The Rugby Football Union has announced an increase in funding for the Championship over the next four seasons.
Clubs in English rugby's second tier will receive £345,000 this term rising to £380,000 by 2015-16.
RFU professional rugby director Rob Andrew says the funding provides security for clubs in the league.
"We've now got a four-year funding deal so they've got stability for the next four years," he told
had been unhappy with their level of RFU funding,
feeling they needed more money from the governing body in order to run their teams on a fully-professional basis.
"We were hoping for more," the chairman of Plymouth Albion, Graham Stirling, told BBC Sport.
RFU Championship funding
- 2012-13 - £345,000
- 2013-14 - £355,000
- 2014-15 - £365,000
- 2015-16 - £380,000
"We are thankful for what we have been given, it is an improvement and it does help.
"We have some stability but it still doesn't come up to the level that we would all like," Stirling added.
Most clubs in the second tier have wealthy benefactors bank rolling their clubs and would struggle to make ends meet without them.
Andrew agrees that in an ideal world the RFU would like to give more money to the 12 teams that make up the league, but in the current economic climate they cannot afford to do so.
"It's a challenge for everybody. The funding we put into the Premiership doesn't cover the costs of the Premiership clubs either," Andrew continued.
"The RFU can't pick up and fund the whole of the professional game.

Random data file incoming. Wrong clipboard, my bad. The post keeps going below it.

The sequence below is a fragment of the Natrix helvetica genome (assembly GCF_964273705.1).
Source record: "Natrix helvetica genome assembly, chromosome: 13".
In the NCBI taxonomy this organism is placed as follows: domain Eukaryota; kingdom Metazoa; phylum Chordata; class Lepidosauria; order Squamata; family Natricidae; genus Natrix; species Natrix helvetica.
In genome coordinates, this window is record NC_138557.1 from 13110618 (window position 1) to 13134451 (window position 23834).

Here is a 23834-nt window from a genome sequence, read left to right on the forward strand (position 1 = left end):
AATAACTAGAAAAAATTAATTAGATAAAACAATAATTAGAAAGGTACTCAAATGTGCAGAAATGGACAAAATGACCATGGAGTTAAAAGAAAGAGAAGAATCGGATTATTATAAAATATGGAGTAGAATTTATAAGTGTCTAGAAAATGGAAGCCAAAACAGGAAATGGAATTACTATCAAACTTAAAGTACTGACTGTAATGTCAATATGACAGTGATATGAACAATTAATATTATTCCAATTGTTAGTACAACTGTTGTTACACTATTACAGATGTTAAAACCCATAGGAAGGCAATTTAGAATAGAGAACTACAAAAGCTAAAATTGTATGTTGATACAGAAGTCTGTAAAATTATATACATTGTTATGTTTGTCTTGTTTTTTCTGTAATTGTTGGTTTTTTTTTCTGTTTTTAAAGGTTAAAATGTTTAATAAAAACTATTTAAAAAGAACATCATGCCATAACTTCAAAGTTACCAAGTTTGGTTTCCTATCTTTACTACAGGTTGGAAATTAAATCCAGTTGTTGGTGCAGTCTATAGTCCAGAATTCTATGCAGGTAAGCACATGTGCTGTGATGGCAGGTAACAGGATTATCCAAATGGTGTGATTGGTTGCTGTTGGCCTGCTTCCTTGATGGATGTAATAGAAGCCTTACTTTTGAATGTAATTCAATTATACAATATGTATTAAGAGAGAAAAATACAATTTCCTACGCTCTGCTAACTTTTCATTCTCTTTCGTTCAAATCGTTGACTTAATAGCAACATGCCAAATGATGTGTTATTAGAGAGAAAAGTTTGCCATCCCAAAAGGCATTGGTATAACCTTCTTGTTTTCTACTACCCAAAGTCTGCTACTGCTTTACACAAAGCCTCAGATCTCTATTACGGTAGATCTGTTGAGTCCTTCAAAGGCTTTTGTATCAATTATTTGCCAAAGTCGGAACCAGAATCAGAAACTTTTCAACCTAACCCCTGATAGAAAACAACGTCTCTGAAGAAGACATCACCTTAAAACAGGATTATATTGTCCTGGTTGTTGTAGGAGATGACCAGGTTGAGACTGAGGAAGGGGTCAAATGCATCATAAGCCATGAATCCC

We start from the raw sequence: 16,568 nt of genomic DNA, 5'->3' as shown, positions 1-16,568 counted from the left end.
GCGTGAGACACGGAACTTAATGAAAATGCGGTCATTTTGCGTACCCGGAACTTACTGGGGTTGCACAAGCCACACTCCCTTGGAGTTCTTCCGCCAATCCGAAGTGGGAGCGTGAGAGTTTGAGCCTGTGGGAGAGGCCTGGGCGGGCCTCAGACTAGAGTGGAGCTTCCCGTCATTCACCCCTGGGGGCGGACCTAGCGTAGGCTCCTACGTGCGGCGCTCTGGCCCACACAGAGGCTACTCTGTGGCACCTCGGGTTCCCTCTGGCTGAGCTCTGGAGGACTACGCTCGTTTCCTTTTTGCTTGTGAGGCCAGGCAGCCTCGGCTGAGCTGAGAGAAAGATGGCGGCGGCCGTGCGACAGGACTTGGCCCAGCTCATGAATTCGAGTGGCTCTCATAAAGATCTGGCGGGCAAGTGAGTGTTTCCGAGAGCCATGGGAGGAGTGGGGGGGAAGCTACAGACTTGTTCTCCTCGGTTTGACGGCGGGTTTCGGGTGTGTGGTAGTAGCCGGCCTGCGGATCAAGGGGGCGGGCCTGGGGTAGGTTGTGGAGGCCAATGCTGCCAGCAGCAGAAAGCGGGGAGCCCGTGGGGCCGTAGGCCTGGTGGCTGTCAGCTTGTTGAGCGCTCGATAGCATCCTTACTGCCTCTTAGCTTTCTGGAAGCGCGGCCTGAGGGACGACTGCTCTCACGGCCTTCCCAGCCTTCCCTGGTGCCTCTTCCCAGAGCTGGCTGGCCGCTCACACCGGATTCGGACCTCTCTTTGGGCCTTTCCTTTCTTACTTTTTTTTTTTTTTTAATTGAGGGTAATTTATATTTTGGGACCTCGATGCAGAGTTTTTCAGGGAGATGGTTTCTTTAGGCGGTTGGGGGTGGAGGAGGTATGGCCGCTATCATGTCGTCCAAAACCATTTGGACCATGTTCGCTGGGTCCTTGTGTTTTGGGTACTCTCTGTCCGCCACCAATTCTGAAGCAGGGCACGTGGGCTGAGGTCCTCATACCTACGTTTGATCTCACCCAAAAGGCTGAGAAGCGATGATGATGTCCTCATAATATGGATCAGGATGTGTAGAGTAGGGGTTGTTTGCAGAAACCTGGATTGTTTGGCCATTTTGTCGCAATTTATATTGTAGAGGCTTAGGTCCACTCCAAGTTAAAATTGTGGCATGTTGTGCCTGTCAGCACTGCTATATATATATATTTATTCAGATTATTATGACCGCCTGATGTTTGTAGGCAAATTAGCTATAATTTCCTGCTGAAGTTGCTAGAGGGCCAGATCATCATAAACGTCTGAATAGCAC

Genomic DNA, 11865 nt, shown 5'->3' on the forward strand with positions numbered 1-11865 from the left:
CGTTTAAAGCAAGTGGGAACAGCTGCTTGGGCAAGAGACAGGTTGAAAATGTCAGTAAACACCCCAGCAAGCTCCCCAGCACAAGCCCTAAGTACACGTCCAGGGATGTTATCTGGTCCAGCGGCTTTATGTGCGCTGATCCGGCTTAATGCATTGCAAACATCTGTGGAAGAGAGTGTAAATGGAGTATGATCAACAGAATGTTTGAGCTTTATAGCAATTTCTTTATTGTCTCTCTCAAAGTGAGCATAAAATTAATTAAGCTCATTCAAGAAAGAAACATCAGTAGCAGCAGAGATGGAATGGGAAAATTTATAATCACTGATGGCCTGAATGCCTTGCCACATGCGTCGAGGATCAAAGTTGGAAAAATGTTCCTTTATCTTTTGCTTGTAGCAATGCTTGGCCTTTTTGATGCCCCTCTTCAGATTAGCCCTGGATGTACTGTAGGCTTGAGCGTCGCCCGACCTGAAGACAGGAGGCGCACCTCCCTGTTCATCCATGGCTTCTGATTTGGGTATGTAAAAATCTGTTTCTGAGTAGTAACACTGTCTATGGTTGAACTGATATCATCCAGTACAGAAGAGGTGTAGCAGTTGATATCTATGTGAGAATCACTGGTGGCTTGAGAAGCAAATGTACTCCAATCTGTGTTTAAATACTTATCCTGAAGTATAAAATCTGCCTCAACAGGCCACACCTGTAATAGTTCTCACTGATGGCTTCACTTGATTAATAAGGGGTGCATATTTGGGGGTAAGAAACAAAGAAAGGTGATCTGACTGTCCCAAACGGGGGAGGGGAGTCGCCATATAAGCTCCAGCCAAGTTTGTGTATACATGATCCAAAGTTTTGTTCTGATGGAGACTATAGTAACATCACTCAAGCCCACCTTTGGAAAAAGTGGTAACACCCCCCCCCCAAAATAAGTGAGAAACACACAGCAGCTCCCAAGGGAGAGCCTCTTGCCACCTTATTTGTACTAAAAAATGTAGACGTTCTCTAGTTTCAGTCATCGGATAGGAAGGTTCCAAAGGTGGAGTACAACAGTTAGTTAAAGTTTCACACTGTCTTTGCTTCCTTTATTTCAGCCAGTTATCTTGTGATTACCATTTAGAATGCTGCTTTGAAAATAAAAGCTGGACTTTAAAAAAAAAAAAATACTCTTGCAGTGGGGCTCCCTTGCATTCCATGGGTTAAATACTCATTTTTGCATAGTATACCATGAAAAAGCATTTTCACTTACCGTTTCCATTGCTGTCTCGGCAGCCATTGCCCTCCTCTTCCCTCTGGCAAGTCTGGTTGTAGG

"We feel they've got a good playing structure with the Championship and British and Irish Cup and there's only so much money to go around.
RFU Championship winners
- 2010 - Exeter
- 2011 - Worcester
- 2012 - London Welsh
have flirted with going bust in the past few seasons, but Andrew says the onus is on the clubs to balance their books.
"Clubs have to manage their businesses, they're privately owned and as with all businesses some get into financial difficulty and others don't.
"If you look at where the Championship is now compared to three or four years ago it's in a much better financial position.
"Ultimately people have to look after their costs and people have to manage their business."
Unlike the Premiership, which has a
£20m title sponsorship deal with insurance company Aviva,
there is no sponsor for the Championship.
Andrew says trying to get a company to put their name to the league is a key objective for him in the coming year.
"We're working on it. It's not an easy market at the moment, people will invest in a good product if they see value in that product.
"We're improving the teams in the Championship and we're working hard on finding a partner to come on and working with the Championship."
And clubs will have to have a minimum of 15 English qualified players in their match days squads this season, rising to 16 from next season.
"It's a breeding ground for young players, coaches and referees and it's obviously, a stepping stone for those clubs with ambition who want to go up to the Premiership.
"The big thing from the RFU point of view is we want to see young English players playing in the Championship whether they're on dual-registration from Premiership clubs or they come through the Championship."